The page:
When he talked about the God game, he talked about it being just another “corporate seminar;” when he talked about the multiple altered states into which Mr.  Ray attempted to place his students, he likened it to “getting dizzy.” He even suggested that “falling in love” was an altered state.

Afterwards, I told the media that his argument blamed everyone but the bed bugs for these three deaths and that his version of events was “insulting.”  When you boast about your lodge being the hottest, and then 3 people die (2 of whom succumbed to heat stroke), blaming rat poison and suggesting that adults can choose for themselves is just that: insulting.
The participants were sleep deprived: Mr. Ray suggested that they could sleep “next week.” I remember my college days. If I pulled an all-nighter, I might get my paper completed, or retain enough information to get a passing grade on an exam. But all my activities the next day were compromised. I was less than 100 percent, and certainly wasn’t giving my full attention to anything.
So how can 50 people who were discouraged from sleeping after 17 hour days climb into a sweat lodge and make a rational decision? Deprived of food and water for 36 hours prior, they were told they would feel like they would die, and that they might pass out or be disoriented. But that was part of the experience. They would be okay, their leader assured them.
Beyond the three deaths, I can’t help feeling there were 50+ victims in this story. Everyone got packed in that tent; those who worked outside of it; those who happened upon the scene in its aftermath – they are all victims. Even Mr. Ray is a victim; a victim of his own hubris, a victim of his pride, a victim of a false sense of power and godliness.

No matter how this trial turns out, he has to live with the fact that three people died and dozens of others are scarred – physically and emotionally. And he could have prevented it. But he pushed.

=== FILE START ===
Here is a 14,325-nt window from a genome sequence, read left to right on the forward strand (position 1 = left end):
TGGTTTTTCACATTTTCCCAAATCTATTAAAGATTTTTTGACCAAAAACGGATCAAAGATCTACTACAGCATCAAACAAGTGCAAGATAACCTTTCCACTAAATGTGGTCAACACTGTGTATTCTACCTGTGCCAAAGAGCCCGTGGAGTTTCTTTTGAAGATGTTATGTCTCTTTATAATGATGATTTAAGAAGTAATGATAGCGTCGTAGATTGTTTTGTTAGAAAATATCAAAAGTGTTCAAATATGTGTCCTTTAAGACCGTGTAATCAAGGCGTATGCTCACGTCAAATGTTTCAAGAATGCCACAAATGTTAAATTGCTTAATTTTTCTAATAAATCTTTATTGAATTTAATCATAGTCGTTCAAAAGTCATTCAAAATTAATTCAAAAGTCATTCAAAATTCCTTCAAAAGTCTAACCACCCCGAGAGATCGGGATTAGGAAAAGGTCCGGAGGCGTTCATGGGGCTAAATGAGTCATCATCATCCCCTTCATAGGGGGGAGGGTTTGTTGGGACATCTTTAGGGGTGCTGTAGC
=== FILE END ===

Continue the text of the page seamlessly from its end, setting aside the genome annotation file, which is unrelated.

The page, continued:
And this very effective motivational speaker has been motivated to be silent; to sit at a plain defense table expressionless. To listen to his lawyers attempt to confuse a jury of ordinary people that Mr. Ray’s understanding of the Laws of the Universe did not violate the Laws of the State of Arizona.
It won’t be an easy trial, for anyone. But the lines are drawn. And there is no getting around the fact that it is very, very sad.

Trial Blog Day 8: Beverley Bunn’s Emotional Testimony

From the moment my Aunt Ginny called me the morning of Oct. 9, 2009, the story of the death of my cousin, Kirby Brown, has been surreal. But within an hour of receiving that call and doing a couple of Google searches on the deaths and James Ray, I knew it would quickly become a media circus.

I won’t claim to have x-ray vision 15 months into the future, but within days we had to prepare for an arrest, and a prolonged legal battle. So when March 1, 2011 finally rolled around – the beginning of the James Ray criminal trial for the death of Kirby and two others – it was a moment we had been anticipating.

As difficult as it was to face Mr. Ray in court during that first week – as myself, Kirby’s parents and members of the two other families did – we had somewhat prepared for that. When Beverley Bunn took the stand on Friday, it was a moment that shook me somewhat, for many reasons.

Beverley, an orthodontist from Texas, was the only participant of the Spiritual Warrior event who attended Kirby’s funeral. I remember when she was introduced to me in the parking lot outside of the church. Because I had been the spokesperson for Kirby’s immediate family, I was the recognizable face for her. When she was introduced to me by a friend of hers, I immediately hugged her, thanked her for coming and asked how she was. I will always admire her courage, her devotion to my cousin, and her strength for standing up and doing what was right.